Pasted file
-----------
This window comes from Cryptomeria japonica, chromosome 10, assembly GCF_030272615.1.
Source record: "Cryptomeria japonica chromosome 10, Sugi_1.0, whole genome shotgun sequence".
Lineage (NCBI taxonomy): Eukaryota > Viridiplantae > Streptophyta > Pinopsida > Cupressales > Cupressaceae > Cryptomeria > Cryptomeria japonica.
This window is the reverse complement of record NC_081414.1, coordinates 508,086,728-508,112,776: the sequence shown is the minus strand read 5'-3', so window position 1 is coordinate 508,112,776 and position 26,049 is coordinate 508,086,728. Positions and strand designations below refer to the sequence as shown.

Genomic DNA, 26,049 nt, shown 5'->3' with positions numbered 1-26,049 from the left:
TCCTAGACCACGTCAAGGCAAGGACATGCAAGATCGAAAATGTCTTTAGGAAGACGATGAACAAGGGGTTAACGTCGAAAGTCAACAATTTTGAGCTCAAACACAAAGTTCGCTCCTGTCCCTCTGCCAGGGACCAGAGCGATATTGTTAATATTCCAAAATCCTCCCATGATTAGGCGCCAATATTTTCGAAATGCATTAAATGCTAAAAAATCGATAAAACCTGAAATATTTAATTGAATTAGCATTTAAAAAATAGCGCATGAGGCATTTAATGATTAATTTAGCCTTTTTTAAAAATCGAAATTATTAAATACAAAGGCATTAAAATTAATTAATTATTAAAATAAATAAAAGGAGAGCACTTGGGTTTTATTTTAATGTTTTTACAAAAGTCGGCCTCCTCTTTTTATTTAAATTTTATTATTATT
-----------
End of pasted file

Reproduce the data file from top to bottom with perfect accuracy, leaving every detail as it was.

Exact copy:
This window comes from Cryptomeria japonica, chromosome 10, assembly GCF_030272615.1.
Source record: "Cryptomeria japonica chromosome 10, Sugi_1.0, whole genome shotgun sequence".
Lineage (NCBI taxonomy): Eukaryota > Viridiplantae > Streptophyta > Pinopsida > Cupressales > Cupressaceae > Cryptomeria > Cryptomeria japonica.
This window is the reverse complement of record NC_081414.1, coordinates 508,086,728-508,112,776: the sequence shown is the minus strand read 5'-3', so window position 1 is coordinate 508,112,776 and position 26,049 is coordinate 508,086,728. Positions and strand designations below refer to the sequence as shown.

Genomic DNA, 26,049 nt, shown 5'->3' with positions numbered 1-26,049 from the left:
TCCTAGACCACGTCAAGGCAAGGACATGCAAGATCGAAAATGTCTTTAGGAAGACGATGAACAAGGGGTTAACGTCGAAAGTCAACAATTTTGAGCTCAAACACAAAGTTCGCTCCTGTCCCTCTGCCAGGGACCAGAGCGATATTGTTAATATTCCAAAATCCTCCCATGATTAGGCGCCAATATTTTCGAAATGCATTAAATGCTAAAAAATCGATAAAACCTGAAATATTTAATTGAATTAGCATTTAAAAAATAGCGCATGAGGCATTTAATGATTAATTTAGCCTTTTTTAAAAATCGAAATTATTAAATACAAAGGCATTAAAATTAATTAATTATTAAAATAAATAAAAGGAGAGCACTTGGGTTTTATTTTAATGTTTTTACAAAAGTCGGCCTCCTCTTTTTATTTAAATTTTATTATTATT